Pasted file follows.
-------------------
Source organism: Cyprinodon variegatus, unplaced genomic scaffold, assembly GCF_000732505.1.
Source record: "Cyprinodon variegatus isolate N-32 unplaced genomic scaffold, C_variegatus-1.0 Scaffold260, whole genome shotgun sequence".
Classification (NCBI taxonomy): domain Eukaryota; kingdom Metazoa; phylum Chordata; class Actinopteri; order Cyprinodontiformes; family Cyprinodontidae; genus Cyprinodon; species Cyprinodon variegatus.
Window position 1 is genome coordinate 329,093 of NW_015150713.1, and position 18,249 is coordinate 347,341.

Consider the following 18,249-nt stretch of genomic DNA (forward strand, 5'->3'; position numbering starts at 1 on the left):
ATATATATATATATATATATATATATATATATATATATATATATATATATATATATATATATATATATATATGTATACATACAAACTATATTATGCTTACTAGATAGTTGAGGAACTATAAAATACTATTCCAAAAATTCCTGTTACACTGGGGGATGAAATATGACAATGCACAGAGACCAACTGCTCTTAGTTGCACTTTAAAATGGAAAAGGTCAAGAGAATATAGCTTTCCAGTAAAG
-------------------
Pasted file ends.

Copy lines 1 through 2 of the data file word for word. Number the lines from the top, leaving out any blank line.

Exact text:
Source organism: Cyprinodon variegatus, unplaced genomic scaffold, assembly GCF_000732505.1.
Source record: "Cyprinodon variegatus isolate N-32 unplaced genomic scaffold, C_variegatus-1.0 Scaffold260, whole genome shotgun sequence".